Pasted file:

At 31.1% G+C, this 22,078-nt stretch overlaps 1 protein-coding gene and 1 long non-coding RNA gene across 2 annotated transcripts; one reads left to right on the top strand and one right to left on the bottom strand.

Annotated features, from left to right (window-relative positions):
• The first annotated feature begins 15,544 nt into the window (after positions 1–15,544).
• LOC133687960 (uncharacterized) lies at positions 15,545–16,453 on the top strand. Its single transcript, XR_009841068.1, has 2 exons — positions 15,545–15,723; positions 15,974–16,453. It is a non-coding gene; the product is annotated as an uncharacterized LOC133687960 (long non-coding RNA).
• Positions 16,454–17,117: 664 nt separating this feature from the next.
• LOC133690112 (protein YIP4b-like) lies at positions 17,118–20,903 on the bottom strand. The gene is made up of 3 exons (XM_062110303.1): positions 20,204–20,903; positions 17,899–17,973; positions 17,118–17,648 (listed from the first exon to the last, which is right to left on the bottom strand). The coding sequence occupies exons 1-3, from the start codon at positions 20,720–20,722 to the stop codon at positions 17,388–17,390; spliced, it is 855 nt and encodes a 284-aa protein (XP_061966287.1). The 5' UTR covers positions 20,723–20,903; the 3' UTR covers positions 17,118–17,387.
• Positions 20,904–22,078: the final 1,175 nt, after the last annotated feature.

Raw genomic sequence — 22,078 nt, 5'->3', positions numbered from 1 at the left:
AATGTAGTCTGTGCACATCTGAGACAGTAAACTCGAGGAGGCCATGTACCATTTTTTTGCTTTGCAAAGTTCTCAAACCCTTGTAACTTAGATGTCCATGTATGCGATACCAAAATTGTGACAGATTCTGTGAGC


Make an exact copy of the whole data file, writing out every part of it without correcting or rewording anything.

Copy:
At 31.1% G+C, this 22,078-nt stretch overlaps 1 protein-coding gene and 1 long non-coding RNA gene across 2 annotated transcripts; one reads left to right on the top strand and one right to left on the bottom strand.

Annotated features, from left to right (window-relative positions):
• The first annotated feature begins 15,544 nt into the window (after positions 1–15,544).
• LOC133687960 (uncharacterized) lies at positions 15,545–16,453 on the top strand. Its single transcript, XR_009841068.1, has 2 exons — positions 15,545–15,723; positions 15,974–16,453. It is a non-coding gene; the product is annotated as an uncharacterized LOC133687960 (long non-coding RNA).
• Positions 16,454–17,117: 664 nt separating this feature from the next.
• LOC133690112 (protein YIP4b-like) lies at positions 17,118–20,903 on the bottom strand. The gene is made up of 3 exons (XM_062110303.1): positions 20,204–20,903; positions 17,899–17,973; positions 17,118–17,648 (listed from the first exon to the last, which is right to left on the bottom strand). The coding sequence occupies exons 1-3, from the start codon at positions 20,720–20,722 to the stop codon at positions 17,388–17,390; spliced, it is 855 nt and encodes a 284-aa protein (XP_061966287.1). The 5' UTR covers positions 20,723–20,903; the 3' UTR covers positions 17,118–17,387.
• Positions 20,904–22,078: the final 1,175 nt, after the last annotated feature.

Raw genomic sequence — 22,078 nt, 5'->3', positions numbered from 1 at the left:
AATGTAGTCTGTGCACATCTGAGACAGTAAACTCGAGGAGGCCATGTACCATTTTTTTGCTTTGCAAAGTTCTCAAACCCTTGTAACTTAGATGTCCATGTATGCGATACCAAAATTGTGACAGATTCTGTGAGC